Consequently, there was a smaller chance that either Party would claim the median voter, which was somewhere between the dead center of the electorate and the “Issues” position.  The turnout numbers in the 2010 midterm election demonstrate this reality.  The reason that the GOP won in 2010 was because the TEA Party was able to make the election a referendum on Obama’s first two years, but also, the Democrats failed to turn out centrist voters.  The GOP did not win that election then, though they swept into the House.  The Dems lost it.  We could say that the GOP did less bad than the Democrats in 2010.


Following the disaster for Democratic Legislators in 2010, the GOP and the Dems should have moved closer together: the Dems because they sought to prevent a repeat in 2012 and therefore, need to move right to increase the chance of picking up that median voter, and the GOP because they were out of step with the structure of the electorate, but also because they had a wider group of people that they had to cater to given their increases in representation.  They had a wider electorate which includes more people on the “left” than who voted for them, but no clear mandate.  The Dems did what they were theoretically expected to over the next two years, and upset a lot of their base in the process (this is thought to be a problem in 2012-  they moved so far to the center that people who thought they would move to the left and stay there are disappointed.)

But the GOP did not.  They not only failed to move to the center, but the TEA Party and the supporters of austerity pulled them further to the right!  And this election is not about symbols-  it is all about issues, and both Parties agree.  You can do the math.  The chance that the GOP will capture the median voter is incredibly thin, because their positions are so far to the right that the Democratic Party has a HUGE range that they can play with and still guarantee that they have way more than a 50/50 chance of getting not only the median “issues” voter, but also the center of the political electorate AND, if they go right far enough, the median “symbols” voter too, as my chart suggests!

For the GOP, this offers an early explanation on the so-called “tack to the center” of the Romney campaign that is appearing in some sources, especially his Meet the Press Interview from Sep. 9.  Unfortunately, for him, it is probably a bit too late, because any move to the center squanders the excitement among the base which was generate by his choice of running mate, which will not change anyone’s mind, but will dampen turnout.  But it was almost as if someone in his campaign finally persuaded his managers to look at median voter theory.  You can imagine that if they understood this earlier, they wouldn’t have gone so far to the right in the first place.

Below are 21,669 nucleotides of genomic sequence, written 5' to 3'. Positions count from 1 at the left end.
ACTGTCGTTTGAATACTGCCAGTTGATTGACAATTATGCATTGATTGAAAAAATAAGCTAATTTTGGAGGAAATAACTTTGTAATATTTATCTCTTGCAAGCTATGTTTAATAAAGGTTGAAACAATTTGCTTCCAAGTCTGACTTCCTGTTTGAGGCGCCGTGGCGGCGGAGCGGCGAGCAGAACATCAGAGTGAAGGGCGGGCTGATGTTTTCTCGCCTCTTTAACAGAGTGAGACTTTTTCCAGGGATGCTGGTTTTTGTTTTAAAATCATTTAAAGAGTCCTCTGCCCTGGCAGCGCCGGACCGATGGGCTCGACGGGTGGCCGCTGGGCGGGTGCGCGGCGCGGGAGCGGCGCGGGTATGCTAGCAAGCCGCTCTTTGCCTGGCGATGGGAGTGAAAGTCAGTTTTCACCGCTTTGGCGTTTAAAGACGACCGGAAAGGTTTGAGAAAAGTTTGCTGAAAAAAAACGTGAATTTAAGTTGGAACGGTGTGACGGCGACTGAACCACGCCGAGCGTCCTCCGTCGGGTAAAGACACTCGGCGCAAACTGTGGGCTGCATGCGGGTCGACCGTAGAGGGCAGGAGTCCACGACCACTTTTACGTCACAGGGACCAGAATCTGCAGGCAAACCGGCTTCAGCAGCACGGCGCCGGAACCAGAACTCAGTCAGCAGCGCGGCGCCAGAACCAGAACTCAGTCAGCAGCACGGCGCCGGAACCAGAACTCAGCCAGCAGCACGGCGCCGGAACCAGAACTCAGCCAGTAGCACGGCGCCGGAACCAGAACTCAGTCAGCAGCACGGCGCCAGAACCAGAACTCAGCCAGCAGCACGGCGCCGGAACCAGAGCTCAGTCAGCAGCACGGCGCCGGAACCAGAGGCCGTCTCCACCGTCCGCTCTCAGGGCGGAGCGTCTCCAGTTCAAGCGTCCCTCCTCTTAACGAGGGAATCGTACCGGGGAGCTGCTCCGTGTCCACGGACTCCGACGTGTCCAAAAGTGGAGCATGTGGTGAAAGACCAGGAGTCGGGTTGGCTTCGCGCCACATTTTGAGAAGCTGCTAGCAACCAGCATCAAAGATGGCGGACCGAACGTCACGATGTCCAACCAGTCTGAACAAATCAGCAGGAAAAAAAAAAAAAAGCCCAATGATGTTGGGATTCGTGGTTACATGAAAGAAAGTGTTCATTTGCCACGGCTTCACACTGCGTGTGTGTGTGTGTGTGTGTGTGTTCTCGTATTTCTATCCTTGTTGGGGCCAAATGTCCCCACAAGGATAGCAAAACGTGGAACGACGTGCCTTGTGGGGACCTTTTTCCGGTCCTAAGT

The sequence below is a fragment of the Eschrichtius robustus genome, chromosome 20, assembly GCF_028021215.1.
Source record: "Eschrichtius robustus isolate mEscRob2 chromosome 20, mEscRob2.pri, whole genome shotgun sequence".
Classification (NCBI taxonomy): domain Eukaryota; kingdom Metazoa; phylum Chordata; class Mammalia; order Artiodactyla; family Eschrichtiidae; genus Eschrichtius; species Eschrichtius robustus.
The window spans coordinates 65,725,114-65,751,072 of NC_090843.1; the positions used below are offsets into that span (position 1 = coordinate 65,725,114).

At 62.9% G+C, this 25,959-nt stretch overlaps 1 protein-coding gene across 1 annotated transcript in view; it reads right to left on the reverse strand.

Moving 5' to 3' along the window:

For the Dems, this election is an ideological  balancing act.  Do they go farther right and catch more of the center, and in the process, decrease the likelihood that their base will vote for them, or do they adopt a middle policy, and keep as many voters on the left and right as they possibly can? It seems that they are taking the second course, not going as far as they could (as depicted in the second graph) to the right, but certainly exploiting the failure of the GOP to understand the structure of the electorate in 2012.


Which brings us back to the function of the Conventions.  This post initially was about the conventions, and I got into theory.  But you will see, it is a profitable diversion, because it explains, as theory, what these people were doing at the convention.

We know a few things.  We know that independents don’t exist in any real sense.  We know that undecideds don’t really exist either.  We should understand, therefore that the conventions were not designed to convince anyone to vote for Romney or Obama, which is something they would need to do if there was a large group of people who still actually haven’t decided.

But luckily, whether or not a person will vote for one candidate or another is largely determined by his ideology in relation to the Party’s platform and the structure of the election.  Each one of us has a given chance that we will vote for Obama or Romney based on these factors which has nothing to do with how much money they spend on television ads.  We would still have that percentage chance of voting for them whether they campaigned a single day or not.

But surely then, there has to be some other reason that these people are putting so much time and effort into campaigning and having conventions.  My educated guess is that the reason why they do all this stuff is because this year, as it is in every year, it is about turnout.  Given that the electorate has a set of characteristics which exist regardless of if a single dollar is spent on the campaign, all of that money and all of those speeches are designed to increase the percentage chance that you will turn out to vote.  Unfortunately, I do not have a commonly used model to determine the percentage chance a given person will turn out to vote.  There are a number of things which are quite beyond our control: the laws of the polling place, the weather, whether or not your kid is sick.  We are not interested in those- as they are quite beyond the control of political campaigns.